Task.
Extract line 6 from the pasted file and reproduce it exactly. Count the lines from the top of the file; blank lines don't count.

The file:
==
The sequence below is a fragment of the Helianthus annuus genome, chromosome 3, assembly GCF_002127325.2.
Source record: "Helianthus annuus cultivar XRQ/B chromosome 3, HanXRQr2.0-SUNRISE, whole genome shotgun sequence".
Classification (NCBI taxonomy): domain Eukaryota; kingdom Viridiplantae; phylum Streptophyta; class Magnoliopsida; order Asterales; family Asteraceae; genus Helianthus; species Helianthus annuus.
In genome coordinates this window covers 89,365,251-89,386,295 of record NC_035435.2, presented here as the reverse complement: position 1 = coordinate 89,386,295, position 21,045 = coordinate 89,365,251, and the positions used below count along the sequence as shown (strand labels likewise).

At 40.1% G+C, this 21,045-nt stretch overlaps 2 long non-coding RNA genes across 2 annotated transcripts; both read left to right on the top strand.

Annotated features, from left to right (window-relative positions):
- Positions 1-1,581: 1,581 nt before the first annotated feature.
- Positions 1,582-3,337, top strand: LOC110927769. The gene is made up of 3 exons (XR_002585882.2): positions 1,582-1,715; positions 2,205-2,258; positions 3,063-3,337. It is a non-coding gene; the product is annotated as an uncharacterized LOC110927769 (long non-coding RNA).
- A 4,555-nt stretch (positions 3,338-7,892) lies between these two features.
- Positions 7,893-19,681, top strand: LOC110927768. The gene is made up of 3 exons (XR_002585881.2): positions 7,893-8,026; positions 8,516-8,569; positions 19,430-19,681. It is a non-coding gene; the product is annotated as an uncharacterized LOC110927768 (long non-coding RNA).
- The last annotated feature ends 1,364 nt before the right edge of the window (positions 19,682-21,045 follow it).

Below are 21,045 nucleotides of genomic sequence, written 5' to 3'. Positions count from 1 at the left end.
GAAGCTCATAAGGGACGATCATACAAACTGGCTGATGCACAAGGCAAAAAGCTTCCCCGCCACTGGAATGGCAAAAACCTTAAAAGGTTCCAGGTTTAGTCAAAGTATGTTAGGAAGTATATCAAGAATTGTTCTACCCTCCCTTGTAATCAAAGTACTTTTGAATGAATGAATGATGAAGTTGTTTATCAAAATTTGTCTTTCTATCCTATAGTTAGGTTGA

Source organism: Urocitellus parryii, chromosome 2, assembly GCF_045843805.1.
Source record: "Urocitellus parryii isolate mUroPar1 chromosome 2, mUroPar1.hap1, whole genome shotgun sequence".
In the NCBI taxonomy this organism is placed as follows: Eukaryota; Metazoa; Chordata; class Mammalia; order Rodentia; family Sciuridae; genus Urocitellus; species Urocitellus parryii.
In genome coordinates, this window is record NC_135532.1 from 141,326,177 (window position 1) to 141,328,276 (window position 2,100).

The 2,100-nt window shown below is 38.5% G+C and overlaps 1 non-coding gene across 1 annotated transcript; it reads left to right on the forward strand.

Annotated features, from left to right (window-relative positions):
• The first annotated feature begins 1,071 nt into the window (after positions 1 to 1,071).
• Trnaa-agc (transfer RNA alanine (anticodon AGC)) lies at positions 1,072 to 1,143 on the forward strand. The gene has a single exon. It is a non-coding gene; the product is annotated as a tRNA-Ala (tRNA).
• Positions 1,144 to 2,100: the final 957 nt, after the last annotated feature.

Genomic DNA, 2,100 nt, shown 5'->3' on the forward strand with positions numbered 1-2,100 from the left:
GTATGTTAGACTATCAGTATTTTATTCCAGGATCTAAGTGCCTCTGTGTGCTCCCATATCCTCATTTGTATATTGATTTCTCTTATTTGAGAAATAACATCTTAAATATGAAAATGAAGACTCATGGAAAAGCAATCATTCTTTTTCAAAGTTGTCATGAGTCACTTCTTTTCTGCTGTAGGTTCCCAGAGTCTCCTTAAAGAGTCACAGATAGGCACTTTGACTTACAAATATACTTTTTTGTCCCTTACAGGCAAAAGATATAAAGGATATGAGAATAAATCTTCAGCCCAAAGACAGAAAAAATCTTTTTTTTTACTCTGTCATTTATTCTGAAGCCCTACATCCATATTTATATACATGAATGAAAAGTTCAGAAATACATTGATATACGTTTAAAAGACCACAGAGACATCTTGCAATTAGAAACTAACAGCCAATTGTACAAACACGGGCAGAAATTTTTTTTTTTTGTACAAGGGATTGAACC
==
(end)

Annotated features, from left to right (window-relative positions):